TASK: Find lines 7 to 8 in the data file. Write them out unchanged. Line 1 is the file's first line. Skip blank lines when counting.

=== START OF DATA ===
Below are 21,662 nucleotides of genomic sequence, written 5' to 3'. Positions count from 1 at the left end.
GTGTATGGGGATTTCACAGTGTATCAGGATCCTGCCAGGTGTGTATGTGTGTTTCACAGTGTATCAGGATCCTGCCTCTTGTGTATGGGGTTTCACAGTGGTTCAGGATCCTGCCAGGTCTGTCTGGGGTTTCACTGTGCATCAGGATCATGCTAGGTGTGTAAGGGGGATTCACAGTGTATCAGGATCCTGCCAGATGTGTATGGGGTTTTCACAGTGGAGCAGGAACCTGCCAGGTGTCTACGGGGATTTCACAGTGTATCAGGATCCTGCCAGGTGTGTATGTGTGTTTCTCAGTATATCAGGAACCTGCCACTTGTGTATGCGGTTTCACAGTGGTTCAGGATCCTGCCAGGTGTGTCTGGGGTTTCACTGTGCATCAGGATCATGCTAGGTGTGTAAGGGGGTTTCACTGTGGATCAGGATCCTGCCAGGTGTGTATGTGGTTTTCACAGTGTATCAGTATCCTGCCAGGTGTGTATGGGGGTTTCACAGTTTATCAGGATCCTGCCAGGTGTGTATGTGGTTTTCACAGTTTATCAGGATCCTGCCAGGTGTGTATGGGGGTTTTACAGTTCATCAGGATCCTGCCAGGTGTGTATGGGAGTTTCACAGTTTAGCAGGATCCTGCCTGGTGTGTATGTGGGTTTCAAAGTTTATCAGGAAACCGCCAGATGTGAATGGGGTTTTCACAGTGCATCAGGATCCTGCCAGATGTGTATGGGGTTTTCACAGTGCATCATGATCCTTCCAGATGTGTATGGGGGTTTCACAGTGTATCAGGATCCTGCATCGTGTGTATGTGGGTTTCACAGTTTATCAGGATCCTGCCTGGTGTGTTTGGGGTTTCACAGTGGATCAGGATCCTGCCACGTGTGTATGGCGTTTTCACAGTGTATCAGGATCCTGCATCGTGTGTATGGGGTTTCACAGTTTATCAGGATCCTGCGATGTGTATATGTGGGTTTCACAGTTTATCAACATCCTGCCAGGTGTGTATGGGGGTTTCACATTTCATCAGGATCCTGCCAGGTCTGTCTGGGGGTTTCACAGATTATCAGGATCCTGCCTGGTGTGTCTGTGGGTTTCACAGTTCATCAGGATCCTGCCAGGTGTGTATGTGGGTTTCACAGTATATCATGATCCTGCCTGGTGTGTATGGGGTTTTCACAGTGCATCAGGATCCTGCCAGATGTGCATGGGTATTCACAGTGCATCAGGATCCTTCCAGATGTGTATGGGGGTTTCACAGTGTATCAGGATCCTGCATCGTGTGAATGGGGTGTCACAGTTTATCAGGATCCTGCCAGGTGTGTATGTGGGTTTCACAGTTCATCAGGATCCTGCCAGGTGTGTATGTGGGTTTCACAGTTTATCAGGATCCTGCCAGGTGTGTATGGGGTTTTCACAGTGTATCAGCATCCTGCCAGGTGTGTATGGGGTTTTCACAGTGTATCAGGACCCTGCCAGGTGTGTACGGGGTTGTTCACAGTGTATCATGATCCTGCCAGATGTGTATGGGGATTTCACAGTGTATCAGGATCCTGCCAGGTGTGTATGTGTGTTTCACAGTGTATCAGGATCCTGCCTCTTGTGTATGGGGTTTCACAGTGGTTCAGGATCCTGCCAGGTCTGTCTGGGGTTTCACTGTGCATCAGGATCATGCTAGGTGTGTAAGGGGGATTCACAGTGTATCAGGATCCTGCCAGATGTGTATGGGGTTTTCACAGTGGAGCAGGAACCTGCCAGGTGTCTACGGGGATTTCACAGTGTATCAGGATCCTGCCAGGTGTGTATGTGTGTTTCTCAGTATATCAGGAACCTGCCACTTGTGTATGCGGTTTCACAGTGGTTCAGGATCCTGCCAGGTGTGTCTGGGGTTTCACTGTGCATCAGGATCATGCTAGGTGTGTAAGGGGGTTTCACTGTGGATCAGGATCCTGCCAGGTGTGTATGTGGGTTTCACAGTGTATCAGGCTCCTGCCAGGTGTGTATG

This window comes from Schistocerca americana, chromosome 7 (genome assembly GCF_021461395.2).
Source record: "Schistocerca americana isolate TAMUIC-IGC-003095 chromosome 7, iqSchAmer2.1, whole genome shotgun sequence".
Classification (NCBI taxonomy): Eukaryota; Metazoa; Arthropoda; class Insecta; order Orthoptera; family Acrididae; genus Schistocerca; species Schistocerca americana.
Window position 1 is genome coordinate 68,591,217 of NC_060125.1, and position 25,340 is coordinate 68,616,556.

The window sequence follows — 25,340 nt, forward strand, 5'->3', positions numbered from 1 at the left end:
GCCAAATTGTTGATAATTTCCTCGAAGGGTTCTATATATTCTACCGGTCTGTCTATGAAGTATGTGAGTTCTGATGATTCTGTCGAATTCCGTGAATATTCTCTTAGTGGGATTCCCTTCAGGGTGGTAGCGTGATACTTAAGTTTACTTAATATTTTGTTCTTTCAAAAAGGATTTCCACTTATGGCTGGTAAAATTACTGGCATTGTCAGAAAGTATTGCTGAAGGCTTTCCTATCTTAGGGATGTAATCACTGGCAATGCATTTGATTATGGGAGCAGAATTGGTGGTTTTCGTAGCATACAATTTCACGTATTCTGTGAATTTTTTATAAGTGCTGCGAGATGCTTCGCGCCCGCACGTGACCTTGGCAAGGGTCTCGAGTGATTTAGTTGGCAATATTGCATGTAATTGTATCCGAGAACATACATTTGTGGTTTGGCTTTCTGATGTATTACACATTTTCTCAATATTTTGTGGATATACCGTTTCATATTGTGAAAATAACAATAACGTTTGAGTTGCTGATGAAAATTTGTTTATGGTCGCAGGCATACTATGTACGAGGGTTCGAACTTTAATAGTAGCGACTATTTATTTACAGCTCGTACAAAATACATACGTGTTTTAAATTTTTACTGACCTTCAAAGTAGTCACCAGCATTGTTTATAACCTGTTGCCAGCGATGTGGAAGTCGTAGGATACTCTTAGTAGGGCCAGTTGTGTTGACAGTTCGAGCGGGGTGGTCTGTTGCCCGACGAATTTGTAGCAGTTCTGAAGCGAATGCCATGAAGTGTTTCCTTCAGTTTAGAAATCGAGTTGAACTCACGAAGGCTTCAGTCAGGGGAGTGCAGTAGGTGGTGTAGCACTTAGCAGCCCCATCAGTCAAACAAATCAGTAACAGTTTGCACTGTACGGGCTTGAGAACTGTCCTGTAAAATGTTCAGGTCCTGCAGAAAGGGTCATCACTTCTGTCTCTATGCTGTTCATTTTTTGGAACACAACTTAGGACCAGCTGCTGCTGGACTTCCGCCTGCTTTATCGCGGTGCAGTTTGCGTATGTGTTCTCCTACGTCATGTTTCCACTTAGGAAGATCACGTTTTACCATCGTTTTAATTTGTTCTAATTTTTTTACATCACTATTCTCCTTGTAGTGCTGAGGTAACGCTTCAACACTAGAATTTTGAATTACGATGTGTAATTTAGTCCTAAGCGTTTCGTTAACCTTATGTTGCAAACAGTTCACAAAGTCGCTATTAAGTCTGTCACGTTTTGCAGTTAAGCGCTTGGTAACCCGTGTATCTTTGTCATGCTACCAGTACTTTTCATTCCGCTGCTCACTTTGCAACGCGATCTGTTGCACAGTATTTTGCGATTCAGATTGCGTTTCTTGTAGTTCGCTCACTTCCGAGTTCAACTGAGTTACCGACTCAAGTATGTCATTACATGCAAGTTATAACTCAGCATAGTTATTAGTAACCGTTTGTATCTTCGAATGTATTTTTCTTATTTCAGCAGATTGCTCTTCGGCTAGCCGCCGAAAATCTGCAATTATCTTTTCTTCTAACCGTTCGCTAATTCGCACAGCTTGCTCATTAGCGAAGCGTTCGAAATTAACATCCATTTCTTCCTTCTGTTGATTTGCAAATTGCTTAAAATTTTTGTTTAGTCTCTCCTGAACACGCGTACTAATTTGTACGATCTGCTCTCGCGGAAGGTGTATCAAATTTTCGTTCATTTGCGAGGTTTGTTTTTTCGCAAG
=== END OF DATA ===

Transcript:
The window sequence follows — 25,340 nt, forward strand, 5'->3', positions numbered from 1 at the left end:
GCCAAATTGTTGATAATTTCCTCGAAGGGTTCTATATATTCTACCGGTCTGTCTATGAAGTATGTGAGTTCTGATGATTCTGTCGAATTCCGTGAATATTCTCTTAGTGGGATTCCCTTCAGGGTGGTAGCGTGATACTTAAGTTTACTTAATATTTTGTTCTTTCAAAAAGGATTTCCACTTATGGCTGGTAAAATTACTGGCATTGTCAGAAAGTATTGCTGAAGGCTTTCCTATCTTAGGGATGTAATCACTGGCAATGCATTTGATTATGGGAGCAGAATTGGTGGTTTTCGTAGCATACAATTTCACGTATTCTGTGAATTTTTTATAAGTGCTGCGAGATGCTTCGCGCCCGCACGTGACCTTGGCAAGGGTCTCGAGTGATTTAGTTGGCAATATTGCATGTAATTGTATCCGAGAACATACATTTGTGGTTTGGCTTTCTGATGTATTACACATTTTCTCAATATTTTGTGGATATACCGTTTCATATTGTGAAAATAACAATAACGTTTGAGTTGCTGATGAAAATTTGTTTATGGTCGCAGGCATACTATGTACGAGGGTTCGAACTTTAATAGTAGCGACTATTTATTTACAGCTCGTACAAAATACATACGTGTTTTAAATTTTTACTGACCTTCAAAGTAGTCACCAGCATTGTTTATAACCTGTTGCCAGCGATGTGGAAGTCGTAGGATACTCTTAGTAGGGCCAGTTGTGTTGACAGTTCGAGCGGGGTGGTCTGTTGCCCGACGAATTTGTAGCAGTTCTGAAGCGAATGCCATGAAGTGTTTCCTTCAGTTTAGAAATCGAGTTGAACTCACGAAGGCTTCAGTCAGGGGAGTGCAGTAGGTGGTGTAGCACTTAGCAGCCCCATCAGTCAAACAAATCAGTAACAGTTTGCACTGTACGGGCTTGAGAACTGTCCTGTAAAATGTTCAGGTCCTGCAGAAAGGGTCATCACTTCTGTCTCTATGCTGTTCATTTTTTGGAACACAACTTAGGACCAGCTGCTGCTGGACTTCCGCCTGCTTTATCGCGGTGCAGTTTGCGTATGTGTTCTCCTACGTCATGTTTCCACTTAGGAAGATCACGTTTTACCATCGTTTTAATTTGTTCTAATTTTTTTACATCACTATTCTCCTTGTAGTGCTGAGGTAACGCTTCAACACTAGAATTTTGAATTACGATGTGTAATTTAGTCCTAAGCGTTTCGTTAACCTTATGTTGCAAACAGTTCACAAAGTCGCTATTAAGTCTGTCACGTTTTGCAGTTAAGCGCTTGGTAACCCGTGTATCTTTGTCATGCTACCAGTACTTTTCATTCCGCTGCTCACTTTGCAACGCGATCTGTTGCACAGTATTTTGCGATTCAGATTGCGTTTCTTGTAGTTCGCTCACTTCCGAGTTCAACTGAGTTACCGACTCAAGTATGTCATTACATGCAAGTTATAACTCAGCATAGTTATTAGTAACCGTTTGTATCTTCGAATGTATTTTTCTTATTTCAGCAGATTGCTCTTCGGCTAGCCGCCGAAAATCTGCAATTATCTTTTCTTCTAACCGTTCGCTAATTCGCACAGCTTGCTCATTAGCGAAGCGTTCGAAATTAACATCCATTTCTTCCTTCTGTTGATTTGCAAATTGCTTAAAATTTTTGTTTAGTCTCTCCTGAACACGCGTACTAATTTGTACGATCTGCTCTCGCGGAAGGTGTATCAAATTTTCGTTCATTTGCGAGGTTTGTTTTTTCGCAAG